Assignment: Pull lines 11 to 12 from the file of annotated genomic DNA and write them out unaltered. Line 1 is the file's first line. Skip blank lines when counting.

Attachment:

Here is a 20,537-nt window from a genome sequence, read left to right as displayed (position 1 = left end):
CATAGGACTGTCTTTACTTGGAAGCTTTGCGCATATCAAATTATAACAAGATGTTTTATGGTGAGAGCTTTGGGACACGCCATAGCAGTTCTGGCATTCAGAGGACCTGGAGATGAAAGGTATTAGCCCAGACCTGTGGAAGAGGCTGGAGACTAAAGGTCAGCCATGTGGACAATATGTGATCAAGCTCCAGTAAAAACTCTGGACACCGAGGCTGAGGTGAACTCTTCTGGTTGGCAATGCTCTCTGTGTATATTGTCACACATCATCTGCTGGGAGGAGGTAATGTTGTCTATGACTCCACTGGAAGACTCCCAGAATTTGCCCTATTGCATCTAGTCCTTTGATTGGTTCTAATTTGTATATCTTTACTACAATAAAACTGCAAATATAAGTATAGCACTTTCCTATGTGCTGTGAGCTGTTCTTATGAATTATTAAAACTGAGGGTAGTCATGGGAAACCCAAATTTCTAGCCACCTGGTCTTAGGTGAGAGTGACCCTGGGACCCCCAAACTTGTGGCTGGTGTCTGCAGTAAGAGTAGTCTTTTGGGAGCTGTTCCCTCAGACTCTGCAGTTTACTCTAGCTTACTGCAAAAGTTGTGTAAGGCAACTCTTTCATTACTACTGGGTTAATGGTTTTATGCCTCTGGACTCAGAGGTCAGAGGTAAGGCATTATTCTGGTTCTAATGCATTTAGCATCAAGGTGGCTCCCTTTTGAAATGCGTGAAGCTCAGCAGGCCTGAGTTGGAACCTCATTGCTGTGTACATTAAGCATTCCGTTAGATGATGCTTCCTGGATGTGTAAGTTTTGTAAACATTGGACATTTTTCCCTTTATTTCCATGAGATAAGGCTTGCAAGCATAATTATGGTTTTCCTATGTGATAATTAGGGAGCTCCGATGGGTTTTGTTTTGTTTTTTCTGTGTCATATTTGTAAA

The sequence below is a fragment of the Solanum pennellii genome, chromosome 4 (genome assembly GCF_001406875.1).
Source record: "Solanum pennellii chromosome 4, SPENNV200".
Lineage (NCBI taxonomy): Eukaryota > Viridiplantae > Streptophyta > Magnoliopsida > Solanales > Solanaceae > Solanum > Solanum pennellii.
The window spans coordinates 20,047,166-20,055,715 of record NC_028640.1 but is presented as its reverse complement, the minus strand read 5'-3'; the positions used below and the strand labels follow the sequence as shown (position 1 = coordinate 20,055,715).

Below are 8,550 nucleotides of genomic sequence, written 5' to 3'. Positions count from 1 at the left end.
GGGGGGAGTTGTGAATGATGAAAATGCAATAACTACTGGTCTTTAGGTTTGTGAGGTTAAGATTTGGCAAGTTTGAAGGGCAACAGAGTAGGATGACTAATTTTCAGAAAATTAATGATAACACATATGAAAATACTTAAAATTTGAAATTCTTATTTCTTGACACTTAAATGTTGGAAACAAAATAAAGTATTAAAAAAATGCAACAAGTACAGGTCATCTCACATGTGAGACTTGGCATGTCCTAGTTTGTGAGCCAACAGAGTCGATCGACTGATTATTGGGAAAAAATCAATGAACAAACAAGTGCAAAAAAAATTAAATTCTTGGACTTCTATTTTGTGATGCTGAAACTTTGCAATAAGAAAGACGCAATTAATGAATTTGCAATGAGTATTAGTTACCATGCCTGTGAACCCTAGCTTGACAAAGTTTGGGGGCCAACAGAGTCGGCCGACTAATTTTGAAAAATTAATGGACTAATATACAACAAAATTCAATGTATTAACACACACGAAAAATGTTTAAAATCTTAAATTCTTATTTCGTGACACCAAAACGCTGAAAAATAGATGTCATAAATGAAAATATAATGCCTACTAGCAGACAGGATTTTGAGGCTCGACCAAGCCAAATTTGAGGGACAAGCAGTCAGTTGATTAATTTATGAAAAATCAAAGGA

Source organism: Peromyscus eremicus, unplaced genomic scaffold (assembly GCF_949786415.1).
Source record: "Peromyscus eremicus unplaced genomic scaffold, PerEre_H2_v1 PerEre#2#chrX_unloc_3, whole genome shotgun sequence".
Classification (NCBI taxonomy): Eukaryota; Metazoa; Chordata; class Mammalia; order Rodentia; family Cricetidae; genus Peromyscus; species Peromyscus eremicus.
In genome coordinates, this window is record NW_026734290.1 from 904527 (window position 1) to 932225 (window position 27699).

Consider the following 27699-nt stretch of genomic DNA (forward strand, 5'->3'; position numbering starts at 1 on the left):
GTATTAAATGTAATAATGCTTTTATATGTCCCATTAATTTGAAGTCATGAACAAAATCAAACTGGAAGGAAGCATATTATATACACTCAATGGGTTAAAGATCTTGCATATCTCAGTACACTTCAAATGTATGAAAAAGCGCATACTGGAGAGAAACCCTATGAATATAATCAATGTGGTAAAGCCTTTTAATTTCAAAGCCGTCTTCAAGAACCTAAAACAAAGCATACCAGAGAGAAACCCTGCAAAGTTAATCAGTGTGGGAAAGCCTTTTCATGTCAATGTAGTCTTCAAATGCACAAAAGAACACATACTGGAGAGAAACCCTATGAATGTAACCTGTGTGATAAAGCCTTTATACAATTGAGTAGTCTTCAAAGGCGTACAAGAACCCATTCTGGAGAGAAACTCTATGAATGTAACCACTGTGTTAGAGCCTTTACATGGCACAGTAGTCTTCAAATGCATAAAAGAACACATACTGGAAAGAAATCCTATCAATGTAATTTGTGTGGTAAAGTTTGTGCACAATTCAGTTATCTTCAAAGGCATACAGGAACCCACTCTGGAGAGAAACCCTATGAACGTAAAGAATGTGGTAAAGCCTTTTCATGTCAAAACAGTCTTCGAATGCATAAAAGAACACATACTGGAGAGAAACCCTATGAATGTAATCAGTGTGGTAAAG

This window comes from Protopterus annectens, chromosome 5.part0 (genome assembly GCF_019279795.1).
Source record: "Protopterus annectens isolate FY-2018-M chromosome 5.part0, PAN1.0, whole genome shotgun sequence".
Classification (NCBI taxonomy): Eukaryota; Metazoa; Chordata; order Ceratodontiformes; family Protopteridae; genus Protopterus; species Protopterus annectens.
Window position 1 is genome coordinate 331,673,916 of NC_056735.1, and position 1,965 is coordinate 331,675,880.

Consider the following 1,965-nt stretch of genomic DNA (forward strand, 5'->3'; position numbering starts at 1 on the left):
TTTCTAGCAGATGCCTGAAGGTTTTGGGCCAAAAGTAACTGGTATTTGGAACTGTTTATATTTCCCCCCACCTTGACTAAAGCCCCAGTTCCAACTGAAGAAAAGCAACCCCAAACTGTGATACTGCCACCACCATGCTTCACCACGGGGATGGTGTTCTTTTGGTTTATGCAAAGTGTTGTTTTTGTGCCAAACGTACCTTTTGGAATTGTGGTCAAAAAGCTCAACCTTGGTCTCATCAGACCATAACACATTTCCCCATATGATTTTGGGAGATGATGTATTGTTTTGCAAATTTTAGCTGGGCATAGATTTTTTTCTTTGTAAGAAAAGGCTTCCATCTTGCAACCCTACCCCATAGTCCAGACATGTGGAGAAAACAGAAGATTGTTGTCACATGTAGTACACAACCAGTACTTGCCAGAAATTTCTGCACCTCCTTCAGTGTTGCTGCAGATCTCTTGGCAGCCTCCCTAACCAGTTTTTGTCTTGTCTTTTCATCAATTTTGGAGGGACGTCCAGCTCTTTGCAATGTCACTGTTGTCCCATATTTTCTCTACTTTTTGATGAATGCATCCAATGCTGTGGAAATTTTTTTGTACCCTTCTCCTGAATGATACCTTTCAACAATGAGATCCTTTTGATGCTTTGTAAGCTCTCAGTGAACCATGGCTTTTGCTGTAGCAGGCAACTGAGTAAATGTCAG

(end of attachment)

Classification (NCBI taxonomy): Eukaryota; Metazoa; Chordata; class Mammalia; order Rodentia; family Cricetidae; genus Peromyscus; species Peromyscus eremicus.
In genome coordinates, this window is record NW_026734290.1 from 904527 (window position 1) to 932225 (window position 27699).